"Alterations of the intracellular space, including intracellular protein accumulation, organelle and cytoskeleton dislocation, and modifications in cell shape, are an early hallmark of many neurodegenerative processes. The ability to assess and quantify these alterations non-invasively would be of tremendous interest, not only in a clinical context, but also for preclinical research. However, no tool currently exists allowing such measurements.
Diffusion-weighted magnetic resonance spectroscopy (DW-MRS) gives access to the apparent diffusion coefficient (ADC) of brain metabolites in vivo, which is related to their average quadratic displacement. Since metabolites are purely intracellular, their ADC is solely governed by the properties of the intracellular space. The dependency of the ADC on the delay during which displacement is measured (the “diffusion time” Td) tells how metabolite motion deviates from free diffusion, which can in theory help untangle and quantify the different factors governing motion.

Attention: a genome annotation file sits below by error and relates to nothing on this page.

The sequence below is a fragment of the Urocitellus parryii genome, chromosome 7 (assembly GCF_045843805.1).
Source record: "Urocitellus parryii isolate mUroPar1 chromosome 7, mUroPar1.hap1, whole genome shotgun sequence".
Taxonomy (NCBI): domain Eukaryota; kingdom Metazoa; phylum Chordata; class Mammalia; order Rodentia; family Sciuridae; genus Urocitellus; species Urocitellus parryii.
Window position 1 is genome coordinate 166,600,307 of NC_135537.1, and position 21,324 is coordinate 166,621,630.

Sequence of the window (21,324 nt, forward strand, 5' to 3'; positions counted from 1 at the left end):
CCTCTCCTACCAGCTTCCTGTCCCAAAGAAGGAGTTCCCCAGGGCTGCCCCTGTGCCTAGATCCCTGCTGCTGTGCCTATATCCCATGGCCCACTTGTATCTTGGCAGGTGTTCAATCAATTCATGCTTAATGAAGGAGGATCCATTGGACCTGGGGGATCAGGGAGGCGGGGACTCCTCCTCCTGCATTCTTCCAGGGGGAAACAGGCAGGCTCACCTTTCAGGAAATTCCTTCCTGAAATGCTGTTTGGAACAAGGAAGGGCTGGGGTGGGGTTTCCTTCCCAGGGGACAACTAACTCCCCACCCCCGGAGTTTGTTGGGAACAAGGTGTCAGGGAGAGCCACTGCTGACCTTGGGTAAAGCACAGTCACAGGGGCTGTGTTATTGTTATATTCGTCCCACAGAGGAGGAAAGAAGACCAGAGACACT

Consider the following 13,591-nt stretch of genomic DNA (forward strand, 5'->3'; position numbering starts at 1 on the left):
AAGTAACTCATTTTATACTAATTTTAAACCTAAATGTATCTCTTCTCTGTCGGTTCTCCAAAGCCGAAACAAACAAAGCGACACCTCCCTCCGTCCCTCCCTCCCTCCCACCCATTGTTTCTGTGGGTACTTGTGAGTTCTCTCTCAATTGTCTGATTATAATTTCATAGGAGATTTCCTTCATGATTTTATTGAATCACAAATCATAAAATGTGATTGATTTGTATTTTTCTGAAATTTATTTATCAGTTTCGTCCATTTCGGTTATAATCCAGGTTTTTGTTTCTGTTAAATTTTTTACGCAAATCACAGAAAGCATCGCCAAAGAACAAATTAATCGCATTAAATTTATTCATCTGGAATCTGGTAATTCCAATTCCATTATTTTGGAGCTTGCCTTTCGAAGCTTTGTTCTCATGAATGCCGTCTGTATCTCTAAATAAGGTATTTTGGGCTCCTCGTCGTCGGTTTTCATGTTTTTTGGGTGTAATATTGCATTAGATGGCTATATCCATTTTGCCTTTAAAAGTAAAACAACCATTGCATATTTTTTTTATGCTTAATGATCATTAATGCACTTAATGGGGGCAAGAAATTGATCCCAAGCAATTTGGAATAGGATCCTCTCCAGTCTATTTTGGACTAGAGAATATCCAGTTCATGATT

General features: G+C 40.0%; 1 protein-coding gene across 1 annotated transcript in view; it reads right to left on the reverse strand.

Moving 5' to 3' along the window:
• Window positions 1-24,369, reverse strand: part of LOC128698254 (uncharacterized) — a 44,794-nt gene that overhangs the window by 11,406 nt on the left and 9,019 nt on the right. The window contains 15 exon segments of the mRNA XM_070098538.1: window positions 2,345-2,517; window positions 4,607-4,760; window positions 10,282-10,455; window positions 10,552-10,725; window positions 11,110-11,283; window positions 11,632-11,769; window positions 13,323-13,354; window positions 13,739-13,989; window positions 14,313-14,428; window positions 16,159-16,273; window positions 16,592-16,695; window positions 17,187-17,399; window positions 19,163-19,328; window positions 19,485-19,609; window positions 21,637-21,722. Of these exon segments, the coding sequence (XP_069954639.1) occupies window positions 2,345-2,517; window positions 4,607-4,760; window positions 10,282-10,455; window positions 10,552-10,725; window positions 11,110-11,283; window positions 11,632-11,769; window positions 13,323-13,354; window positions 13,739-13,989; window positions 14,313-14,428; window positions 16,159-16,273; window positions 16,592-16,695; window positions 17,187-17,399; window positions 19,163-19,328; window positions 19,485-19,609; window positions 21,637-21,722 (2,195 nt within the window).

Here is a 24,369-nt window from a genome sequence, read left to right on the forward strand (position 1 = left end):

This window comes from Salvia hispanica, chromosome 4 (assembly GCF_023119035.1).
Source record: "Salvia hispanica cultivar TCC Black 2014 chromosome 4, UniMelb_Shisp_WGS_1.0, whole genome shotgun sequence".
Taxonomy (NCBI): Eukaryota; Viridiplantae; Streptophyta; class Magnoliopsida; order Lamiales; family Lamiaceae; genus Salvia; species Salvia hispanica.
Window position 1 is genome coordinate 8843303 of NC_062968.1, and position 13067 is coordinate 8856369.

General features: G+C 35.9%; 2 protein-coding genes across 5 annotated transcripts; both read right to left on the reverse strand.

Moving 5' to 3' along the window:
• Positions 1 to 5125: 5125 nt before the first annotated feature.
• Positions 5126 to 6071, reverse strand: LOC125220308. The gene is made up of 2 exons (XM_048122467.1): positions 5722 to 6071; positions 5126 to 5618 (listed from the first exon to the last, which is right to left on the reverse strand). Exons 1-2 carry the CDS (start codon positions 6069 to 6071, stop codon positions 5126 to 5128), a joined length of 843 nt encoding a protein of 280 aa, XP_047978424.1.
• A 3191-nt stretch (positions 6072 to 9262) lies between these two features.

So far, DW-MRS has only been performed in a limited number of studies, for Td ranging from ~10 to ~100 milliseconds, and has not yet demonstrated its ability to quantitatively assess the intracellular space. In the present work, we will develop cutting-edge DW-MRS methods to probe brain metabolite motion for Td varying over several orders of magnitude (from ~0.1 milliseconds to ~10 seconds). The dependency of the ADC over Td will provide unique insights about the mechanisms governing metabolite motion at very different scales. Data will be modeled to quantitatively extract parameters such as the intracellular viscosity, the size of intracellular structures, and cell shape and size. Estimated parameter values will be compared to values derived from other techniques, such as microscopy. Finally, developed methods will be used to investigate early alterations of the intracellular space in animal models of neurodegeneration."
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